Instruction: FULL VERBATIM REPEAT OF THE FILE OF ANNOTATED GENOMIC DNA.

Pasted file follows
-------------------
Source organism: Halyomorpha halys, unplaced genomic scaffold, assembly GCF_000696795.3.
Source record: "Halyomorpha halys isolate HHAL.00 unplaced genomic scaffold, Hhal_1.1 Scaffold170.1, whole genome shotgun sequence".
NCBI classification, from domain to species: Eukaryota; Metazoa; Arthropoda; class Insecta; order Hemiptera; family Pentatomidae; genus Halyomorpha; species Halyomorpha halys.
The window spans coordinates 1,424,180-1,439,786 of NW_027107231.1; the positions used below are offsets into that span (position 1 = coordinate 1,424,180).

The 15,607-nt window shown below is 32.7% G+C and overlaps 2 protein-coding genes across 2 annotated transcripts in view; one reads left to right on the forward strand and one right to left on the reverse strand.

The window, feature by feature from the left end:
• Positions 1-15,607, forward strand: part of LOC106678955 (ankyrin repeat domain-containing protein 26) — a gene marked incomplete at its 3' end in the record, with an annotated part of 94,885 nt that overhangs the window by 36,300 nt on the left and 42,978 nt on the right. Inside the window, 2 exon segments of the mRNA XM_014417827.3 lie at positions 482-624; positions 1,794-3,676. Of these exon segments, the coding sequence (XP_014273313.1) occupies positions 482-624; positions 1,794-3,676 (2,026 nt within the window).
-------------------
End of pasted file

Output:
Source organism: Halyomorpha halys, unplaced genomic scaffold, assembly GCF_000696795.3.
Source record: "Halyomorpha halys isolate HHAL.00 unplaced genomic scaffold, Hhal_1.1 Scaffold170.1, whole genome shotgun sequence".
NCBI classification, from domain to species: Eukaryota; Metazoa; Arthropoda; class Insecta; order Hemiptera; family Pentatomidae; genus Halyomorpha; species Halyomorpha halys.
The window spans coordinates 1,424,180-1,439,786 of NW_027107231.1; the positions used below are offsets into that span (position 1 = coordinate 1,424,180).

The 15,607-nt window shown below is 32.7% G+C and overlaps 2 protein-coding genes across 2 annotated transcripts in view; one reads left to right on the forward strand and one right to left on the reverse strand.

The window, feature by feature from the left end:
• Positions 1-15,607, forward strand: part of LOC106678955 (ankyrin repeat domain-containing protein 26) — a gene marked incomplete at its 3' end in the record, with an annotated part of 94,885 nt that overhangs the window by 36,300 nt on the left and 42,978 nt on the right. Inside the window, 2 exon segments of the mRNA XM_014417827.3 lie at positions 482-624; positions 1,794-3,676. Of these exon segments, the coding sequence (XP_014273313.1) occupies positions 482-624; positions 1,794-3,676 (2,026 nt within the window).